Ambika Khadka, MEM

2012 TRI Fellow in Nepal and China

Studying the impact of different land use changes in the hydrological cycle of a watershed, Jiangxi Province, China


The world is entering a new era in which rapid land use and social changes are altering watershed ecosystems. Many hydrological studies have shown that land use changes have affected the hydrology of various watersheds of the world. Land use changes such as conversion of forests to agricultural land and urbanization of these lands is a common scene in China. I was in Nanchang city of China this summer. I noticed that urbanization has plagued not only big cities like Beijing and Shanghai but also small cities like Nanchang. I recall my field assistant briefing me how the provincial government is focusing on economic development by transforming villages and farmlands to cities in no time. She recalls that her hometown, which used to be full of villages and farmland 10 years ago, has been transformed to city and bustling urban site now.

How the government’s efforts to enhance economic development by transforming forests and agricultural land to urban areas affect the river’s ecosystem, flora and fauna, and community dependent on the river? What are the impacts of land use changes in the river as well as entire lake watershed?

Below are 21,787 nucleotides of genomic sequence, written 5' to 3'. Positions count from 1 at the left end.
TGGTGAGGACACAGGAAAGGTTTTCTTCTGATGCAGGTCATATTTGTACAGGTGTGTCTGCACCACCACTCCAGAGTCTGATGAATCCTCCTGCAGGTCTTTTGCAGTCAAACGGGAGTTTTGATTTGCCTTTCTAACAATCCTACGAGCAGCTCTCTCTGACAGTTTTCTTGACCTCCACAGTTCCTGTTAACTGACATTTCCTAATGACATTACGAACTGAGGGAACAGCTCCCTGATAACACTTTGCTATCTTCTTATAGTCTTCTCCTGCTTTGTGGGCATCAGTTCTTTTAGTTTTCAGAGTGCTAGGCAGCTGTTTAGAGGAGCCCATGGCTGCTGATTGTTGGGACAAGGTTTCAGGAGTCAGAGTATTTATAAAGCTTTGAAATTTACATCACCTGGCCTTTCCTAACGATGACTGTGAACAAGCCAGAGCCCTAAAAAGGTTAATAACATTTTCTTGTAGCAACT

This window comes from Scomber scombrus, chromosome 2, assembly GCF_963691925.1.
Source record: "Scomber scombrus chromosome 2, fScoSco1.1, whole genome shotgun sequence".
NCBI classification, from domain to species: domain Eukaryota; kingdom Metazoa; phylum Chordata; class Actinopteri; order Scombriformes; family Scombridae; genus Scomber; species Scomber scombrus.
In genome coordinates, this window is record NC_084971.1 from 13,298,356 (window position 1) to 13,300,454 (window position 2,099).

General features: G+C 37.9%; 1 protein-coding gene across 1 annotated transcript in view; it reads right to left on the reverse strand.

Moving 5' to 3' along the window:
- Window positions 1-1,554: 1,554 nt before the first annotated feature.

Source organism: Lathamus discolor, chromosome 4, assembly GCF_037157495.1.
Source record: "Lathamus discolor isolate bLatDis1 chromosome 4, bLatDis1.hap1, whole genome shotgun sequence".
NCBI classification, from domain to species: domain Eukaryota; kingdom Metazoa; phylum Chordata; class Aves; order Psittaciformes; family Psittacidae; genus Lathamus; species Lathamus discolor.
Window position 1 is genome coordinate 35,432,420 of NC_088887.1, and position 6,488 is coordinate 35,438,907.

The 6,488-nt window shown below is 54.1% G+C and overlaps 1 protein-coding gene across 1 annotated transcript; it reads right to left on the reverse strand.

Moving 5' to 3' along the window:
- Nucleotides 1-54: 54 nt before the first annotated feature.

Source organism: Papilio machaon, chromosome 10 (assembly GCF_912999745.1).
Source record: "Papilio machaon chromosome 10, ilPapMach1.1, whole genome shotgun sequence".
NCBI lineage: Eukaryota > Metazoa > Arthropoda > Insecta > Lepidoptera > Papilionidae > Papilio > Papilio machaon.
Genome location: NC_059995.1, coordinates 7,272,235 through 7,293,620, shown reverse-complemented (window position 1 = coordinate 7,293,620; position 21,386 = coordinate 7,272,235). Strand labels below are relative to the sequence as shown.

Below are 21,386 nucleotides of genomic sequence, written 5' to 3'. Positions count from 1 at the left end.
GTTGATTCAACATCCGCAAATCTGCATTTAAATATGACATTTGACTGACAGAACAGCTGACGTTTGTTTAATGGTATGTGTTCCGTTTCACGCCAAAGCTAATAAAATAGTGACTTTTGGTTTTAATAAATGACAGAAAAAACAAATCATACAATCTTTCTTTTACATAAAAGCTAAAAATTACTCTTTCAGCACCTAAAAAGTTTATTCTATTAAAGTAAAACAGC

My research proposal is to use scientific analysis to understand whether the land use changes will affect the water availability of Xinjiang River and Poyang Lake watershed. We propose using the Soil and Water Assessment Tool (SWAT) (Gassman, 2007), which models the rainfall-runoff interrelationship and water balance (flow of water in and out of the lake), as a tool for decision-making for Xinjiang River watershed management.

Keywords: watershed, land use, hydrology, Soil and Water Assessment Tool